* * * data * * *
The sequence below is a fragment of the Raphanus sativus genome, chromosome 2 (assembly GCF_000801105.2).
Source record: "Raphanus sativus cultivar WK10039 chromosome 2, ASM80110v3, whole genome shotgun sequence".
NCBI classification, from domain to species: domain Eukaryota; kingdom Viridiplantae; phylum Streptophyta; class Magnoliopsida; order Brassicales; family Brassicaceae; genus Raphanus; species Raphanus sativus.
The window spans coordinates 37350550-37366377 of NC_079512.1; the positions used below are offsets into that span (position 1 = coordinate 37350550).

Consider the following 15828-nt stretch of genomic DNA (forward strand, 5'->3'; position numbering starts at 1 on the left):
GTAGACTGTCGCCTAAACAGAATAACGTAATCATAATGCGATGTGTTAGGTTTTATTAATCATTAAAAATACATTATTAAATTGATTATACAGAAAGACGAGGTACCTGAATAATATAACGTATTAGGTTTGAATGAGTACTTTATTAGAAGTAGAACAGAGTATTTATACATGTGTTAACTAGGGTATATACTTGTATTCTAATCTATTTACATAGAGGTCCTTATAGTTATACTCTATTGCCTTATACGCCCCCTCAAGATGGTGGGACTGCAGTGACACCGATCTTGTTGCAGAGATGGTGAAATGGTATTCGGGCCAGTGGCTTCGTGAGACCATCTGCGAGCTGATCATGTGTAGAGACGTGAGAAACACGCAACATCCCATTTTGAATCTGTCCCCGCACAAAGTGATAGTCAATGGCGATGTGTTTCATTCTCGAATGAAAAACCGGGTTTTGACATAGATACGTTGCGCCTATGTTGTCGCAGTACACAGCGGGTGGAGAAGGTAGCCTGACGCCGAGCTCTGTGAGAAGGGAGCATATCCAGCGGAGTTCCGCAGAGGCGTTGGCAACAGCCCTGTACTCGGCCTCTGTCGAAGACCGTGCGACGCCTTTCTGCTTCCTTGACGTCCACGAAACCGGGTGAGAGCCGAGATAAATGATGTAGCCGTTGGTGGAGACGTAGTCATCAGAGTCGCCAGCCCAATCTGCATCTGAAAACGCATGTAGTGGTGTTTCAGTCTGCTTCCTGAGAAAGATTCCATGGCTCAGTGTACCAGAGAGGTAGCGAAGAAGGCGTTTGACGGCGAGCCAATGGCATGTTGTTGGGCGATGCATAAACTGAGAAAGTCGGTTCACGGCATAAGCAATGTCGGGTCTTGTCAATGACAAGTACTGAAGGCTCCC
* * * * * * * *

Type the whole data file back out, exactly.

The sequence below is a fragment of the Raphanus sativus genome, chromosome 2 (assembly GCF_000801105.2).
Source record: "Raphanus sativus cultivar WK10039 chromosome 2, ASM80110v3, whole genome shotgun sequence".
NCBI classification, from domain to species: domain Eukaryota; kingdom Viridiplantae; phylum Streptophyta; class Magnoliopsida; order Brassicales; family Brassicaceae; genus Raphanus; species Raphanus sativus.
The window spans coordinates 37350550-37366377 of NC_079512.1; the positions used below are offsets into that span (position 1 = coordinate 37350550).

Consider the following 15828-nt stretch of genomic DNA (forward strand, 5'->3'; position numbering starts at 1 on the left):
GTAGACTGTCGCCTAAACAGAATAACGTAATCATAATGCGATGTGTTAGGTTTTATTAATCATTAAAAATACATTATTAAATTGATTATACAGAAAGACGAGGTACCTGAATAATATAACGTATTAGGTTTGAATGAGTACTTTATTAGAAGTAGAACAGAGTATTTATACATGTGTTAACTAGGGTATATACTTGTATTCTAATCTATTTACATAGAGGTCCTTATAGTTATACTCTATTGCCTTATACGCCCCCTCAAGATGGTGGGACTGCAGTGACACCGATCTTGTTGCAGAGATGGTGAAATGGTATTCGGGCCAGTGGCTTCGTGAGACCATCTGCGAGCTGATCATGTGTAGAGACGTGAGAAACACGCAACATCCCATTTTGAATCTGTCCCCGCACAAAGTGATAGTCAATGGCGATGTGTTTCATTCTCGAATGAAAAACCGGGTTTTGACATAGATACGTTGCGCCTATGTTGTCGCAGTACACAGCGGGTGGAGAAGGTAGCCTGACGCCGAGCTCTGTGAGAAGGGAGCATATCCAGCGGAGTTCCGCAGAGGCGTTGGCAACAGCCCTGTACTCGGCCTCTGTCGAAGACCGTGCGACGCCTTTCTGCTTCCTTGACGTCCACGAAACCGGGTGAGAGCCGAGATAAATGATGTAGCCGTTGGTGGAGACGTAGTCATCAGAGTCGCCAGCCCAATCTGCATCTGAAAACGCATGTAGTGGTGTTTCAGTCTGCTTCCTGAGAAAGATTCCATGGCTCAGTGTACCAGAGAGGTAGCGAAGAAGGCGTTTGACGGCGAGCCAATGGCATGTTGTTGGGCGATGCATAAACTGAGAAAGTCGGTTCACGGCATAAGCAATGTCGGGTCTTGTCAATGACAAGTACTGAAGGCTCCC